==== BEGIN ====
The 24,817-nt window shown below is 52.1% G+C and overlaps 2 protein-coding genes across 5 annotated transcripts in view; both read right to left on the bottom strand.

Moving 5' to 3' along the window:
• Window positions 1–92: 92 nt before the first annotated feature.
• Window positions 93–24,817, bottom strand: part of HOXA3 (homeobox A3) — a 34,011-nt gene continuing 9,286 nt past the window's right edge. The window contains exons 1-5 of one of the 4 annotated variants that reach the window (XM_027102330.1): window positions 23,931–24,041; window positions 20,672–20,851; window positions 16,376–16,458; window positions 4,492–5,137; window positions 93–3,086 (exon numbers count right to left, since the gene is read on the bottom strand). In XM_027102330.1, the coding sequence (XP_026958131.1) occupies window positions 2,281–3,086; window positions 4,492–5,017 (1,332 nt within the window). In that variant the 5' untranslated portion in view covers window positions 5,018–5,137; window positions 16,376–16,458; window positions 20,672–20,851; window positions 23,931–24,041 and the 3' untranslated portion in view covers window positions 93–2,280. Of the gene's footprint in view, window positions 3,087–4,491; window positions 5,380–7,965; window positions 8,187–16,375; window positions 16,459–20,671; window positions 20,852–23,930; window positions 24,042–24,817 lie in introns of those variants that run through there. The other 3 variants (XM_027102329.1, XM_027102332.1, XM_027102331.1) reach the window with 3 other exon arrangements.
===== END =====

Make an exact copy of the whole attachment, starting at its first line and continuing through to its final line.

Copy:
The 24,817-nt window shown below is 52.1% G+C and overlaps 2 protein-coding genes across 5 annotated transcripts in view; both read right to left on the bottom strand.

Moving 5' to 3' along the window:
• Window positions 1–92: 92 nt before the first annotated feature.
• Window positions 93–24,817, bottom strand: part of HOXA3 (homeobox A3) — a 34,011-nt gene continuing 9,286 nt past the window's right edge. The window contains exons 1-5 of one of the 4 annotated variants that reach the window (XM_027102330.1): window positions 23,931–24,041; window positions 20,672–20,851; window positions 16,376–16,458; window positions 4,492–5,137; window positions 93–3,086 (exon numbers count right to left, since the gene is read on the bottom strand). In XM_027102330.1, the coding sequence (XP_026958131.1) occupies window positions 2,281–3,086; window positions 4,492–5,017 (1,332 nt within the window). In that variant the 5' untranslated portion in view covers window positions 5,018–5,137; window positions 16,376–16,458; window positions 20,672–20,851; window positions 23,931–24,041 and the 3' untranslated portion in view covers window positions 93–2,280. Of the gene's footprint in view, window positions 3,087–4,491; window positions 5,380–7,965; window positions 8,187–16,375; window positions 16,459–20,671; window positions 20,852–23,930; window positions 24,042–24,817 lie in introns of those variants that run through there. The other 3 variants (XM_027102329.1, XM_027102332.1, XM_027102331.1) reach the window with 3 other exon arrangements.